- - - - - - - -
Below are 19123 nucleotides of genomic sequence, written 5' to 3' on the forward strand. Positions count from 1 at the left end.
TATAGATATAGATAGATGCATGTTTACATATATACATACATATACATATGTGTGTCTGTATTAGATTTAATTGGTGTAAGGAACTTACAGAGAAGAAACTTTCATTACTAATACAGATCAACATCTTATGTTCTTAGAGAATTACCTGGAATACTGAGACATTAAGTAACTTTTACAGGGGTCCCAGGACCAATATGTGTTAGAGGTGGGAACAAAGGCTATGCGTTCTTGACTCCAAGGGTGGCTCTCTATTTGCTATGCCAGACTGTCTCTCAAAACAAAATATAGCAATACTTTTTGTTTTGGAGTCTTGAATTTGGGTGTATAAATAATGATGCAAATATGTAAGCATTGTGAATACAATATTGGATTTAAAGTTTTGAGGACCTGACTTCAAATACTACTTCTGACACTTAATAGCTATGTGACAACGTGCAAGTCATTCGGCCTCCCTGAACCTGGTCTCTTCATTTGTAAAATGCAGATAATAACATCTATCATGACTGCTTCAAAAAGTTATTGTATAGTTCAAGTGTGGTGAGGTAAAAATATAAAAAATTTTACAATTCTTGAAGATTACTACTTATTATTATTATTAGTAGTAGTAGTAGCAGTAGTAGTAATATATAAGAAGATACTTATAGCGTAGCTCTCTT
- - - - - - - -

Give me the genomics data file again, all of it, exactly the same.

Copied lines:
Below are 19123 nucleotides of genomic sequence, written 5' to 3' on the forward strand. Positions count from 1 at the left end.
TATAGATATAGATAGATGCATGTTTACATATATACATACATATACATATGTGTGTCTGTATTAGATTTAATTGGTGTAAGGAACTTACAGAGAAGAAACTTTCATTACTAATACAGATCAACATCTTATGTTCTTAGAGAATTACCTGGAATACTGAGACATTAAGTAACTTTTACAGGGGTCCCAGGACCAATATGTGTTAGAGGTGGGAACAAAGGCTATGCGTTCTTGACTCCAAGGGTGGCTCTCTATTTGCTATGCCAGACTGTCTCTCAAAACAAAATATAGCAATACTTTTTGTTTTGGAGTCTTGAATTTGGGTGTATAAATAATGATGCAAATATGTAAGCATTGTGAATACAATATTGGATTTAAAGTTTTGAGGACCTGACTTCAAATACTACTTCTGACACTTAATAGCTATGTGACAACGTGCAAGTCATTCGGCCTCCCTGAACCTGGTCTCTTCATTTGTAAAATGCAGATAATAACATCTATCATGACTGCTTCAAAAAGTTATTGTATAGTTCAAGTGTGGTGAGGTAAAAATATAAAAAATTTTACAATTCTTGAAGATTACTACTTATTATTATTATTAGTAGTAGTAGTAGCAGTAGTAGTAATATATAAGAAGATACTTATAGCGTAGCTCTCTT